The Optimus blog

The blog that inspires leaders in the UK education sector

The Optimus blog

The blog that inspires leaders in the UK education sector

Lizzie Gait

Election 2015: education policies compared

It’s hard enough keeping track of the government’s shifting priorities around education, but with election fever in the air, it’s nearly impossible to know what to expect. Lizzie Gait, training development lead, shares a brief summary of each party's education policy.  As a team, we at Optimus are keen to prepare as much as we can for the potential impact of a change of government at election, as well as to keep you bang up to date. Last week, we got together to discuss and analyse each party’s education policies.

Conservative Party

Much of the Conservative Party agenda is to continue with their current policies, but key focuses include:

  • further academisation
  • an increase in the free school agenda
  • a continued focus on SPAG and knowing the times tables by heart
  • a possibility of prison terms for neglecting safeguarding duties
  • a continued stress on character education and building resilience
  • plans to ‘parachute’ the best middle and senior leaders into poorly performing schools.

Green Party

Aside from the expected environmental-based policies, the green party have outlined a number of idealistic policies which, in their current form, somewhat lack depth.

  • End performance-related pay for teachers.
  • Replace Ofsted with an independent National Council for Educational Excellence.
  • Bring free schools and academies into local authority control.
  • Qualified Teaching Status (QTS) for all.
  • Abolish SATS and Year 1 phonics tests, and school leagues tables.
  • Scrap the national curriculum.
  • Limit class sizes to 20 (both primary and secondary in long run).
  • Undertake an annual school energy audit and demonstrate how they are reducing their carbon footprint and contributing to sustainability locally.

Labour Party

Many of their main pledges aim to reverse the least popular Conservative party policies.

  • Increase education spending at least in line with inflation.
  • Schools (including private schools) to partner with weaker schools to attain ‘outstanding’.
  • Character education and resilience are high on the agenda.
  • More focus on how to get the best out of the most able and talented pupils.
  • End the free schools programme.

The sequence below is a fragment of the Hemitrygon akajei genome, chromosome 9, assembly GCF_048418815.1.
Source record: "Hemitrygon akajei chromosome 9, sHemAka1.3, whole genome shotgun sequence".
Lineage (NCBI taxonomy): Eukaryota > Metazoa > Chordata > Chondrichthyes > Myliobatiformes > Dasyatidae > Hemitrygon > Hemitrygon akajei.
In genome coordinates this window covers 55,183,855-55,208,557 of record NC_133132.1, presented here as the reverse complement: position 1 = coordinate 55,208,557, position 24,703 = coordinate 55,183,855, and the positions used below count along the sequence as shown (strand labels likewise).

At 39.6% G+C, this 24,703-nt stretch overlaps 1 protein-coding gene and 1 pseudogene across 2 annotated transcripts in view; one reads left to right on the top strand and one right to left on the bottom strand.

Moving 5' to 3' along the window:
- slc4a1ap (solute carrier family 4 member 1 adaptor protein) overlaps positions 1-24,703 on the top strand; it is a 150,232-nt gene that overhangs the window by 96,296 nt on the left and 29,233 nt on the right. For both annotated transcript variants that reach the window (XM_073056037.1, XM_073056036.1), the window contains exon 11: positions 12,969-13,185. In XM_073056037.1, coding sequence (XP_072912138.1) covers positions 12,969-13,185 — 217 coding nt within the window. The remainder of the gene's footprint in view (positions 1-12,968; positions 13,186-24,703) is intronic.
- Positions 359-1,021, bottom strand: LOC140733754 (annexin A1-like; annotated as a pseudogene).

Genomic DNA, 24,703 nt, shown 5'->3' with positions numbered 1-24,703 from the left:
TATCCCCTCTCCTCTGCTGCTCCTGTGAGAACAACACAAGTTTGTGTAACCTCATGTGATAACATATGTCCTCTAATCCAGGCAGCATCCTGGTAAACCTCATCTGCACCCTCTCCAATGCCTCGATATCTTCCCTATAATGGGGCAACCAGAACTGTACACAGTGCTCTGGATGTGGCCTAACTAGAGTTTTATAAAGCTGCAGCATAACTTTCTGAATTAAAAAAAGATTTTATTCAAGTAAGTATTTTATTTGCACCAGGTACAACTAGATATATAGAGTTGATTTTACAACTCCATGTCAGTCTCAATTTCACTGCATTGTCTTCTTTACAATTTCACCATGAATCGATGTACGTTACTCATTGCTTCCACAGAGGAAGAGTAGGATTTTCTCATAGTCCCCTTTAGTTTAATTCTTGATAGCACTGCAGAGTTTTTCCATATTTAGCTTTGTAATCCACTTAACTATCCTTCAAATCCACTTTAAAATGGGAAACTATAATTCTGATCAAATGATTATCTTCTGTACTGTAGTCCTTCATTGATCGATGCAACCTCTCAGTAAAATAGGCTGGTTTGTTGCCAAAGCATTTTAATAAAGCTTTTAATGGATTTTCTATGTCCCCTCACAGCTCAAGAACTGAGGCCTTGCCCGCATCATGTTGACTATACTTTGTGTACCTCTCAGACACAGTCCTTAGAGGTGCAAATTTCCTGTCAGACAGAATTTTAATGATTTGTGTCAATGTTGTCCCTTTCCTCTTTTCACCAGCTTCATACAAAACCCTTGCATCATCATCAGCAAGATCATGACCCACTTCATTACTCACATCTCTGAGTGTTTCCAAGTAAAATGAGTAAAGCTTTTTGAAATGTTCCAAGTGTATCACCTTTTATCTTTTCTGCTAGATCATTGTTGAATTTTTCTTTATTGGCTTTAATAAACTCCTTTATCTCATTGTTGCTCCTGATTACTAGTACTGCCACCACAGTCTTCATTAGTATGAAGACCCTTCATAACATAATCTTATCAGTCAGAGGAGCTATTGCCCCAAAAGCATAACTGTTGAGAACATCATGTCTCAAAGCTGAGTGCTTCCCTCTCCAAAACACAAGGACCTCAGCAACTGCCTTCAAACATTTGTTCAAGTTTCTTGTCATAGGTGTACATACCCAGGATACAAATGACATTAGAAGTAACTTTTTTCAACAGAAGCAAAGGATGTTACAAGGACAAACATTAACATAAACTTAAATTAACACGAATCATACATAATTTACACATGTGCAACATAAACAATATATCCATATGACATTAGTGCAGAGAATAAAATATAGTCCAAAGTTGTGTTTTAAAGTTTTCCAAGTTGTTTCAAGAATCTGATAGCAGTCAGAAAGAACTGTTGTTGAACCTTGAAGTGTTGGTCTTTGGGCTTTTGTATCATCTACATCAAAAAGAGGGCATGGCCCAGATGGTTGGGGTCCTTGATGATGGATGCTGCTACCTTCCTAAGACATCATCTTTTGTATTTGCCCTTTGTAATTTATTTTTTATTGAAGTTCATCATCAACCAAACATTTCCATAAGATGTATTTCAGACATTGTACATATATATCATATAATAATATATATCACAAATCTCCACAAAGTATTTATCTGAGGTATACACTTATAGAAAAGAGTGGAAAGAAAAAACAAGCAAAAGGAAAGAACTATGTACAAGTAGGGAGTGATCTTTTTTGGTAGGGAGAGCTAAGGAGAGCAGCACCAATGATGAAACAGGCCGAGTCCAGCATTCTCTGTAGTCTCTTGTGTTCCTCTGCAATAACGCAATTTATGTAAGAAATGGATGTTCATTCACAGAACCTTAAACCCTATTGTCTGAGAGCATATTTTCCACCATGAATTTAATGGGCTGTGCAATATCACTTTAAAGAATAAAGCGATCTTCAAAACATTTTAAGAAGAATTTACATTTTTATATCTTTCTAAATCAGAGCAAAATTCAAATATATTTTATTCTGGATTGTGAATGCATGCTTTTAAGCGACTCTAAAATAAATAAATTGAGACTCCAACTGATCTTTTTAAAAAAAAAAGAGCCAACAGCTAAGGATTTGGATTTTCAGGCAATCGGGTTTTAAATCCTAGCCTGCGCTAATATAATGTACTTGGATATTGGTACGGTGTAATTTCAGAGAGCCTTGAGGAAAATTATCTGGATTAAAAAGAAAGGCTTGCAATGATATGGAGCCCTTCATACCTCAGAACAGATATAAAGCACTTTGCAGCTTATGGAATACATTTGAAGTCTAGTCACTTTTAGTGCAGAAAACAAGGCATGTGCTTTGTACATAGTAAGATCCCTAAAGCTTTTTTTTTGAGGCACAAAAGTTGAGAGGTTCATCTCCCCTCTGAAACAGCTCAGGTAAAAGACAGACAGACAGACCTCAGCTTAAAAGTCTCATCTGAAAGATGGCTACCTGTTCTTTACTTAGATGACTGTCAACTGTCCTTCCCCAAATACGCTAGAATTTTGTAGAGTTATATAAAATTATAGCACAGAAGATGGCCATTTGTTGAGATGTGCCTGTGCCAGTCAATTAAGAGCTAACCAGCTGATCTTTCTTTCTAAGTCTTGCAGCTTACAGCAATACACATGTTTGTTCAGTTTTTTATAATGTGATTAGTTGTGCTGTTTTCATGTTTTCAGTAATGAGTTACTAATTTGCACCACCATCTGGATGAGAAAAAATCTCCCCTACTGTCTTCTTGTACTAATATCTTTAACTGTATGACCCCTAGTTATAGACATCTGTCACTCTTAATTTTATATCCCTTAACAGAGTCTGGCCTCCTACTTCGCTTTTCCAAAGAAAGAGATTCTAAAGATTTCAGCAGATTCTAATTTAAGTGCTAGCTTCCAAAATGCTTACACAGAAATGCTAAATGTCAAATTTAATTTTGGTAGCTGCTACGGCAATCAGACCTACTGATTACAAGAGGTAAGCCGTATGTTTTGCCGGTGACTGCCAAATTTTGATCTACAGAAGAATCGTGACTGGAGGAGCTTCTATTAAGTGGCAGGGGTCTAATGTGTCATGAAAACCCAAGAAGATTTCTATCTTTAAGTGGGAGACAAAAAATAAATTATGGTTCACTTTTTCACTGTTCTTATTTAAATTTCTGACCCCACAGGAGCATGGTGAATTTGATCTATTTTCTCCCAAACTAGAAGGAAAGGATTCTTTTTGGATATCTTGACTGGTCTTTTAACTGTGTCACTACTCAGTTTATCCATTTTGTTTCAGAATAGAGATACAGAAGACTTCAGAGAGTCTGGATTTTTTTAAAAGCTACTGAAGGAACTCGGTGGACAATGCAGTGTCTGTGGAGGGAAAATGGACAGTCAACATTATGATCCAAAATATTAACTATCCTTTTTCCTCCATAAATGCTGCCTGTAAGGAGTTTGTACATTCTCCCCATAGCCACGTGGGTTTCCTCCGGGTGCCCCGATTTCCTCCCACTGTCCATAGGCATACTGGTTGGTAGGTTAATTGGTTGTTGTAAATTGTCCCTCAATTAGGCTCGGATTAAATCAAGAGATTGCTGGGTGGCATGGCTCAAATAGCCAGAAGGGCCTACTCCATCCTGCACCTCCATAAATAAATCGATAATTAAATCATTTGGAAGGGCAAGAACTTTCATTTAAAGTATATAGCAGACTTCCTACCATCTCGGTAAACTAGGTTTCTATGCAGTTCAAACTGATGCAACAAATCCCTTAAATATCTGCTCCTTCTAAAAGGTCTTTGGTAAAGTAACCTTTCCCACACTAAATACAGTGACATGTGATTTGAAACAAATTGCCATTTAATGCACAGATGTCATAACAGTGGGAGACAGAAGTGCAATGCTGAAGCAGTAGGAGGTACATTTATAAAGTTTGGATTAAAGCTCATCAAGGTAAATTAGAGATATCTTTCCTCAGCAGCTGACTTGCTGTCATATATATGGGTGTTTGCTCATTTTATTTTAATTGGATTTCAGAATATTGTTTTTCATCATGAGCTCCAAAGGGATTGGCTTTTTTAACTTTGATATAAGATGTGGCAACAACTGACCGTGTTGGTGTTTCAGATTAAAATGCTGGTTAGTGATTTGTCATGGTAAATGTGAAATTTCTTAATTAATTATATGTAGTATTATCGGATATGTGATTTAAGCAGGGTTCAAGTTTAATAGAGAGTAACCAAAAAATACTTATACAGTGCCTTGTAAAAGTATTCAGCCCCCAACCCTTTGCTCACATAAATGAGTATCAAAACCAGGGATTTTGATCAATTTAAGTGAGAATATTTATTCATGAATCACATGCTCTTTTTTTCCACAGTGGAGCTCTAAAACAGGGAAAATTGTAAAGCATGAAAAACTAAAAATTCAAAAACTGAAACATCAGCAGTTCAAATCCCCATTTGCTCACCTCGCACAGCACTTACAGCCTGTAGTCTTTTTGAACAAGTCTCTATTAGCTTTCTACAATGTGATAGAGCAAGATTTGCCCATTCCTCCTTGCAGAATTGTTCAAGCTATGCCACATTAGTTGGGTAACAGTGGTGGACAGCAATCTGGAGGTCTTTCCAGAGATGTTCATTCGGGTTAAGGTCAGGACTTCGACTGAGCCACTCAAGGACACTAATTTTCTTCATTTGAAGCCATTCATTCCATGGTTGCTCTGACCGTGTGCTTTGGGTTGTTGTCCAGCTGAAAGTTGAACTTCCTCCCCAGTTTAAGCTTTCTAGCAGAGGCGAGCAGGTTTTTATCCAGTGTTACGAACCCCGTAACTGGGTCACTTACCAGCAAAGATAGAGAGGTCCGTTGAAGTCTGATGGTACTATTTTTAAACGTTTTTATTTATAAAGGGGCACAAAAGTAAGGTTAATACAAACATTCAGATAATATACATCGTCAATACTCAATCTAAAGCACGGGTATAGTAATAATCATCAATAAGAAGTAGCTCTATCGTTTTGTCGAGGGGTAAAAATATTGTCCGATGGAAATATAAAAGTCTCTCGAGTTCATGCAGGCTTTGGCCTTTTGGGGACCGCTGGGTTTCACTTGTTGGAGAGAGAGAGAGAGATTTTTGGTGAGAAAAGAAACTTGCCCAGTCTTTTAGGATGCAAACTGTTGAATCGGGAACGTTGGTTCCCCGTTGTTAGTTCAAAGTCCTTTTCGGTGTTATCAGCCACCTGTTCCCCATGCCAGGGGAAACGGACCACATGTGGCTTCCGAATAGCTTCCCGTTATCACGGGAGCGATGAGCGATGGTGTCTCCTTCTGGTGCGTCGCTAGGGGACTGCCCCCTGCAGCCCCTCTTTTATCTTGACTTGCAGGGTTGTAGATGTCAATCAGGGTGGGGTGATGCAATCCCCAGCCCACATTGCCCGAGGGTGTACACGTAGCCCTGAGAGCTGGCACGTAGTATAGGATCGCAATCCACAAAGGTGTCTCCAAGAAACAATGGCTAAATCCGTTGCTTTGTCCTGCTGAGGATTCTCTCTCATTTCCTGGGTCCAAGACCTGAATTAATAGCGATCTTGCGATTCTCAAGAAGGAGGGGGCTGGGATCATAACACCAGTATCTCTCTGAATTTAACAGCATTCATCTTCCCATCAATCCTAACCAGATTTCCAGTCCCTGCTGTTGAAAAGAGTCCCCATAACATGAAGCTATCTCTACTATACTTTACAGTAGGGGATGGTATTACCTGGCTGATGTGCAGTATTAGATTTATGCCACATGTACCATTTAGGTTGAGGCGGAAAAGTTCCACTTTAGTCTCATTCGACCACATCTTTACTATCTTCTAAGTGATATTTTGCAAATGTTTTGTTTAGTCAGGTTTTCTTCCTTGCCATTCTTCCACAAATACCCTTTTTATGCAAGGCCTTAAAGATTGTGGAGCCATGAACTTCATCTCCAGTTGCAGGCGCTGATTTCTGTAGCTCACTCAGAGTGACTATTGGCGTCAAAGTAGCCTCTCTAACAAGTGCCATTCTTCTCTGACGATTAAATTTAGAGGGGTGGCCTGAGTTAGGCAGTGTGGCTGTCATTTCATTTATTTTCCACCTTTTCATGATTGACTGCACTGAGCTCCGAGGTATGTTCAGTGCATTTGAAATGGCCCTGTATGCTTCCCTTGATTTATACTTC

• Plans to reinvigorate the status and qualifications of headteachers in England.
  • Multi-academy trusts (MATS) and academy chains will be part of the inspection regime.
  • 25 hours free childcare for working parents of 3 and 4 year olds.
  • A “zero tolerance” policy on homophobic bullying.

Scottish National Party (SNP)

Much of their focus is on developing early years education and continuing current policies for a ‘Smarter Scotland’.

  • Introduce an Attainment Scotland Fund.
  • Introduce a new Early Years Fund.
  • Introduce a new legal limit for primary school class size of 18.
  • Guarantee 30 hours of free childcare a week for 3 and 4 year-olds.
  • Continue to build and refurbish schools.
  • Provide at least 25,000 more modern apprenticeships.
  • Increase teachers per pupil ratio.

UK Independence Party (UKIP)

True to form, UKIP’s policies are a mix of interesting and innovative pledges, as well as the more controversial ones.

  • More free schools that are open to the whole community and uphold British values.
  • Existing schools will be allowed to apply to become selective grammar schools.
  • Schools will be investigated by Ofsted on the presentation of a petition to the Department for Education signed by 25% of parents or governors.
  • No sex education for children under age 11.
  • Increased focus for schools on British values.
  • Ensure that the law is rigorously enforced in relation to ‘cultural’ practices such as forced marriages, FGM and so-called ‘honour killings’.
  • Scrap the target of 50% of school leavers going to university.

Liberal Democrats Party

As the other half of the current coalition government, the Lib Dems are keen to grow their more successful policies and increase their already large focus on early years education.

  • Free school meals (FSM) for all primary school pupils – an expansion of the infant FSM policy
  • 15 hours a week of free early years education to every family with a two year old.
  • Increase the Early Years Pupil Premium from £300 to £1,000 per child, per year.
  • Clearer and simpler routes for early years professionals to obtain QTS and fair pay.
  • Compulsory PSHE including sex education, financial literacy and citizenship lessons.
  • QTS for all.

By Lizzie Gait

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